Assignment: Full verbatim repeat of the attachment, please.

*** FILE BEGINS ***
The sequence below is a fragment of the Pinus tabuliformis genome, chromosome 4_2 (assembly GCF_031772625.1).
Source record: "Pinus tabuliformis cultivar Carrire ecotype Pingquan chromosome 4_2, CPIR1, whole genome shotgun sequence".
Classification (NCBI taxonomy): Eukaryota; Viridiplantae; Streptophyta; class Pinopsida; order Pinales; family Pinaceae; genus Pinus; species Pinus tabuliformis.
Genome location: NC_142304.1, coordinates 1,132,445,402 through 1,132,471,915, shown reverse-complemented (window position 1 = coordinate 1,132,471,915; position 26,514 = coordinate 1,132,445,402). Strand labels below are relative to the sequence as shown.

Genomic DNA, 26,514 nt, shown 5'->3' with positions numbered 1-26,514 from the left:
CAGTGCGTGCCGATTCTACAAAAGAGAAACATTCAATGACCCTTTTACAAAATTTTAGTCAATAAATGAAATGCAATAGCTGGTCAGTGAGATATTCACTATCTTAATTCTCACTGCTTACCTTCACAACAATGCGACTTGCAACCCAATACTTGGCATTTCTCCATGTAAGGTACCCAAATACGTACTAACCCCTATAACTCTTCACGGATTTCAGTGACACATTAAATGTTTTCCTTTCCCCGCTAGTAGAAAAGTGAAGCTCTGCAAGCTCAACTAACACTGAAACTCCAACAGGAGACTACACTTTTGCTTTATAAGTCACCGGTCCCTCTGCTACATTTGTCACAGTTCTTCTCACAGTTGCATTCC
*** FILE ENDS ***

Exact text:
The sequence below is a fragment of the Pinus tabuliformis genome, chromosome 4_2 (assembly GCF_031772625.1).
Source record: "Pinus tabuliformis cultivar Carrire ecotype Pingquan chromosome 4_2, CPIR1, whole genome shotgun sequence".
Classification (NCBI taxonomy): Eukaryota; Viridiplantae; Streptophyta; class Pinopsida; order Pinales; family Pinaceae; genus Pinus; species Pinus tabuliformis.
Genome location: NC_142304.1, coordinates 1,132,445,402 through 1,132,471,915, shown reverse-complemented (window position 1 = coordinate 1,132,471,915; position 26,514 = coordinate 1,132,445,402). Strand labels below are relative to the sequence as shown.

Genomic DNA, 26,514 nt, shown 5'->3' with positions numbered 1-26,514 from the left:
CAGTGCGTGCCGATTCTACAAAAGAGAAACATTCAATGACCCTTTTACAAAATTTTAGTCAATAAATGAAATGCAATAGCTGGTCAGTGAGATATTCACTATCTTAATTCTCACTGCTTACCTTCACAACAATGCGACTTGCAACCCAATACTTGGCATTTCTCCATGTAAGGTACCCAAATACGTACTAACCCCTATAACTCTTCACGGATTTCAGTGACACATTAAATGTTTTCCTTTCCCCGCTAGTAGAAAAGTGAAGCTCTGCAAGCTCAACTAACACTGAAACTCCAACAGGAGACTACACTTTTGCTTTATAAGTCACCGGTCCCTCTGCTACATTTGTCACAGTTCTTCTCACAGTTGCATTCC